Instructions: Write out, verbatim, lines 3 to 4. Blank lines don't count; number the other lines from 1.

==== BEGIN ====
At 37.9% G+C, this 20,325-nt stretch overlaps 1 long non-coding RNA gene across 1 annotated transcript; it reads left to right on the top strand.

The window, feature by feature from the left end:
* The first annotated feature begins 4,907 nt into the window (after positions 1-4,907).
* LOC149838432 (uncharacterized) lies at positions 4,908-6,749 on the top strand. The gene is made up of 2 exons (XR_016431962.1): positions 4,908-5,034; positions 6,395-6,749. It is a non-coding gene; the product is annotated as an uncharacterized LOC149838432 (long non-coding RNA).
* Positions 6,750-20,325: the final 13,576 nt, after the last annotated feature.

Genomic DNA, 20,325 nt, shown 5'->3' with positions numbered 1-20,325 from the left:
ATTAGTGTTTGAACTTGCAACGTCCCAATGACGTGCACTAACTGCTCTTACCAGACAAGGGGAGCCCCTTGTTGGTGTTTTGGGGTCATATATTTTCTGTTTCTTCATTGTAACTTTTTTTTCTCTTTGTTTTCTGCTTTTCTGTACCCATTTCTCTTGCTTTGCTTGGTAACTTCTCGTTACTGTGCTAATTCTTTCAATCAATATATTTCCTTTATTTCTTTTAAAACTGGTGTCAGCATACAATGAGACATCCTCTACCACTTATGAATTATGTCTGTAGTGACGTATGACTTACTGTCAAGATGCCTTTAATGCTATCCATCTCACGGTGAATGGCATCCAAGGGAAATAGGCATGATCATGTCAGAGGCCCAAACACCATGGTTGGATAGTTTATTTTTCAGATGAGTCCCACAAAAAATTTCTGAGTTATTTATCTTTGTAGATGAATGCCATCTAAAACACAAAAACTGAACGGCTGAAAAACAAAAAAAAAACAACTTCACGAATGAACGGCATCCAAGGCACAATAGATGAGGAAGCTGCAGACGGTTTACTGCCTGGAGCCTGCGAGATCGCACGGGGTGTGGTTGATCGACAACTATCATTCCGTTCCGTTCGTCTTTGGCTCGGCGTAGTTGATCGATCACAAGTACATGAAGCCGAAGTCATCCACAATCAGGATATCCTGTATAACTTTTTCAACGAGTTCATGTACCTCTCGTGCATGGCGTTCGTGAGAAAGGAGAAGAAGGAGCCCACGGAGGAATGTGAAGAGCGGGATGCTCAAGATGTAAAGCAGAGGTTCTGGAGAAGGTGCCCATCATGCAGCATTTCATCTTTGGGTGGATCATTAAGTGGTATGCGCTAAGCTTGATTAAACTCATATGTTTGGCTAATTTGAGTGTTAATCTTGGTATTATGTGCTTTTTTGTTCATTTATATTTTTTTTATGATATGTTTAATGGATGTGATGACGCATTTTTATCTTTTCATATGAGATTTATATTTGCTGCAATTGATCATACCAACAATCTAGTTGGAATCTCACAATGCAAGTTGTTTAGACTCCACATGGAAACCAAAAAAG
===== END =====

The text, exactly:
* The first annotated feature begins 4,907 nt into the window (after positions 1-4,907).
* LOC149838432 (uncharacterized) lies at positions 4,908-6,749 on the top strand. The gene is made up of 2 exons (XR_016431962.1): positions 4,908-5,034; positions 6,395-6,749. It is a non-coding gene; the product is annotated as an uncharacterized LOC149838432 (long non-coding RNA).